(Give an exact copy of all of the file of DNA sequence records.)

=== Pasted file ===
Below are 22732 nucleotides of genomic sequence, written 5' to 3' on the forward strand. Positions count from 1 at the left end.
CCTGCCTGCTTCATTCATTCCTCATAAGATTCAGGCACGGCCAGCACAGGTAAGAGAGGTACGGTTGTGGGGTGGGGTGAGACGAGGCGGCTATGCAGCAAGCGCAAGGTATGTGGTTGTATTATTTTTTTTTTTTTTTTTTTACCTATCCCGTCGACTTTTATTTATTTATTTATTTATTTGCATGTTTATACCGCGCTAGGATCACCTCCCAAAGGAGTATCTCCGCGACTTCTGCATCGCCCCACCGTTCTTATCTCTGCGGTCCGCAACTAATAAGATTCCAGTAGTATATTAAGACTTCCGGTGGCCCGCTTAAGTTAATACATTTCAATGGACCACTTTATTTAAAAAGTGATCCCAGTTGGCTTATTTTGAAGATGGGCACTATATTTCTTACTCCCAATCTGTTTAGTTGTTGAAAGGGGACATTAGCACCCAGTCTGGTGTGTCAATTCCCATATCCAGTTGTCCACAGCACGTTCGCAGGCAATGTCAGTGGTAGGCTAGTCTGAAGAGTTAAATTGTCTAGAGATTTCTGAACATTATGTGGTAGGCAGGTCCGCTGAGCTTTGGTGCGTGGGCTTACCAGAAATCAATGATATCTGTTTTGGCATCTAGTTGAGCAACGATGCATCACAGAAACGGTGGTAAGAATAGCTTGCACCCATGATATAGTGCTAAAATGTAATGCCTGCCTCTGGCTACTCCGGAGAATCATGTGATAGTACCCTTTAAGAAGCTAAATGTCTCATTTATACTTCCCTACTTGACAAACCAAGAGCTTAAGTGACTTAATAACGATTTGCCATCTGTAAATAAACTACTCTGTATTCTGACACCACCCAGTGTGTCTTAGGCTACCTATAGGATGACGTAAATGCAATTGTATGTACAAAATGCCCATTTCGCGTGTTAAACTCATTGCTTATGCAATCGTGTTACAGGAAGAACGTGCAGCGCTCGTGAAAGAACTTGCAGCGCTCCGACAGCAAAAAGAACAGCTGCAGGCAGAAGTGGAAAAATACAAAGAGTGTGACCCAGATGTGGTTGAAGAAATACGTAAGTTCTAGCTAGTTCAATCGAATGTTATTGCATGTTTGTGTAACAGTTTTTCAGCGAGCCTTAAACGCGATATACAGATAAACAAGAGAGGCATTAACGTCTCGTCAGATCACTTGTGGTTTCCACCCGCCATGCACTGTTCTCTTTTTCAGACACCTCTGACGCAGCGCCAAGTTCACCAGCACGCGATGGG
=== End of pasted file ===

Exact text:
Below are 22732 nucleotides of genomic sequence, written 5' to 3' on the forward strand. Positions count from 1 at the left end.
CCTGCCTGCTTCATTCATTCCTCATAAGATTCAGGCACGGCCAGCACAGGTAAGAGAGGTACGGTTGTGGGGTGGGGTGAGACGAGGCGGCTATGCAGCAAGCGCAAGGTATGTGGTTGTATTATTTTTTTTTTTTTTTTTTTACCTATCCCGTCGACTTTTATTTATTTATTTATTTATTTGCATGTTTATACCGCGCTAGGATCACCTCCCAAAGGAGTATCTCCGCGACTTCTGCATCGCCCCACCGTTCTTATCTCTGCGGTCCGCAACTAATAAGATTCCAGTAGTATATTAAGACTTCCGGTGGCCCGCTTAAGTTAATACATTTCAATGGACCACTTTATTTAAAAAGTGATCCCAGTTGGCTTATTTTGAAGATGGGCACTATATTTCTTACTCCCAATCTGTTTAGTTGTTGAAAGGGGACATTAGCACCCAGTCTGGTGTGTCAATTCCCATATCCAGTTGTCCACAGCACGTTCGCAGGCAATGTCAGTGGTAGGCTAGTCTGAAGAGTTAAATTGTCTAGAGATTTCTGAACATTATGTGGTAGGCAGGTCCGCTGAGCTTTGGTGCGTGGGCTTACCAGAAATCAATGATATCTGTTTTGGCATCTAGTTGAGCAACGATGCATCACAGAAACGGTGGTAAGAATAGCTTGCACCCATGATATAGTGCTAAAATGTAATGCCTGCCTCTGGCTACTCCGGAGAATCATGTGATAGTACCCTTTAAGAAGCTAAATGTCTCATTTATACTTCCCTACTTGACAAACCAAGAGCTTAAGTGACTTAATAACGATTTGCCATCTGTAAATAAACTACTCTGTATTCTGACACCACCCAGTGTGTCTTAGGCTACCTATAGGATGACGTAAATGCAATTGTATGTACAAAATGCCCATTTCGCGTGTTAAACTCATTGCTTATGCAATCGTGTTACAGGAAGAACGTGCAGCGCTCGTGAAAGAACTTGCAGCGCTCCGACAGCAAAAAGAACAGCTGCAGGCAGAAGTGGAAAAATACAAAGAGTGTGACCCAGATGTGGTTGAAGAAATACGTAAGTTCTAGCTAGTTCAATCGAATGTTATTGCATGTTTGTGTAACAGTTTTTCAGCGAGCCTTAAACGCGATATACAGATAAACAAGAGAGGCATTAACGTCTCGTCAGATCACTTGTGGTTTCCACCCGCCATGCACTGTTCTCTTTTTCAGACACCTCTGACGCAGCGCCAAGTTCACCAGCACGCGATGGG